Happy Halloween! Tonight is the moment when we flirt with the scary and overindulge. If you’re a parent, the scariest moment of the evening will be when you reach the point of too much candy, too much costume makeup to remove, kids who are too tired and a school day coming too early tomorrow.
Halloween is perhaps an aptly analogous day for the Congressional Budget Office to release its report, “Approaches for Managing the Costs of U.S. Nuclear Forces, 2017-2046.” A quick review of the report and a moment of reflection on the geopolitical environment, and you will realize we have reached this scary moment:
We’re spending too much money (over $1.2 trillion in the coming three decades as counted in 2017 dollars) on too many nuclear weapons (with sickening overkill numbers to decimate a dozen countries and still have more than half of the arsenal left),
with too many risks of nuclear conflicts (North Korea, Russia, Iran…),
and too few checks on the President’s sole authority.
I was going for a lighthearted Halloween comparison, but when it comes to overindulgence and nuclear weapons, we are risking consequences much worse than a Halloween hangover or an extra cavity.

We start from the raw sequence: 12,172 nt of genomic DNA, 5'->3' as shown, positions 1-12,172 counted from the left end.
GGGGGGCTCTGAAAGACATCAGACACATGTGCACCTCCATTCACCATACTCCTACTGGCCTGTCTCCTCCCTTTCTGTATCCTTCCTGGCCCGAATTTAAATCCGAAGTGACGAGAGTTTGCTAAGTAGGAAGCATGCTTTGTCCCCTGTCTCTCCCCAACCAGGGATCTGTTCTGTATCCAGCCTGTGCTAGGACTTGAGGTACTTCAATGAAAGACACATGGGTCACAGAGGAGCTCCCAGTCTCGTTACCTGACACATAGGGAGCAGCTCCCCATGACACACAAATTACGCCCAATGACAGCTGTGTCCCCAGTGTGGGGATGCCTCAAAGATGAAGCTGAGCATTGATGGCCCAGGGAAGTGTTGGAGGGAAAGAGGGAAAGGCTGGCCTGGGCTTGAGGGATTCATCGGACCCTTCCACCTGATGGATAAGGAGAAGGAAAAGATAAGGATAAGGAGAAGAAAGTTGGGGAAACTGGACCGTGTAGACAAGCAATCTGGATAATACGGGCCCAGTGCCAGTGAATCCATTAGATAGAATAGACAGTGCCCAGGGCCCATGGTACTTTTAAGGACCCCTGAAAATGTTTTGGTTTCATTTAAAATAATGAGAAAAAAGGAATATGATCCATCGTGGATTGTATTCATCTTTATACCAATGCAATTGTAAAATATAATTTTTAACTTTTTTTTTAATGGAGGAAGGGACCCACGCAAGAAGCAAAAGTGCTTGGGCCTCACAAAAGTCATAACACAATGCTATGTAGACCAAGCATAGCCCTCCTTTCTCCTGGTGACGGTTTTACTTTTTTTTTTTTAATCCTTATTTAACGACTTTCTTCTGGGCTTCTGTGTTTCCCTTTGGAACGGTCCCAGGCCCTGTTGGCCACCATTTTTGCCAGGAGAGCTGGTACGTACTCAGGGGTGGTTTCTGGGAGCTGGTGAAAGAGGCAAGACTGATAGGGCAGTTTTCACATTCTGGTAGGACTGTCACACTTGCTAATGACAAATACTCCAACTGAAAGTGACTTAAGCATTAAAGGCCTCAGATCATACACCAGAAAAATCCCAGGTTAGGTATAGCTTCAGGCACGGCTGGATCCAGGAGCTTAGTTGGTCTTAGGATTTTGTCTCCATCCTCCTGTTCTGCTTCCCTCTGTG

The President eschews diplomatic focus with North Korea, Iran and elsewhere, just as trick-or-treaters reject proffered broccoli or carrots. Yet all signs are that President Trump has greedy enthusiasm for expensive nuclear weapons buildup. The President reportedly said this summer that he wanted a 10-fold increase in nuclear weapons, taking us back to the height of the Cold War. The administration is now conducting its Nuclear Posture Review, making plans for the size and strategic role of the US nuclear weapons stockpile. Though the Review is shrouded in secrecy, rumors abound about plans to develop new “mini-nuke” nuclear weapons, and even possibly resume nuclear test explosions. These actions would inflame a new nuclear arms race and certainly drive up nuclear weapons costs and risks.
Thank you to more than 10,400 people who signed our No $ for New Nuclear Weapons or Testing Petition calling on the Office of Management and Budget and Congress to reject budget proposals for the coming year that would fund development of new nuclear weapons, or fund any efforts to conduct explosive nuclear weapons tests. We have delivered the petition and will be watching as plans and budgets develop. We stand ready to stop exploding nuclear dangers and nuclear costs.
Whether parents should assert authority before children overindulge is a parenting question for others to weigh, but when it comes to this scary overindulgence in nuclear weapons, we all have a duty to exercise our authority. Our survival is at stake.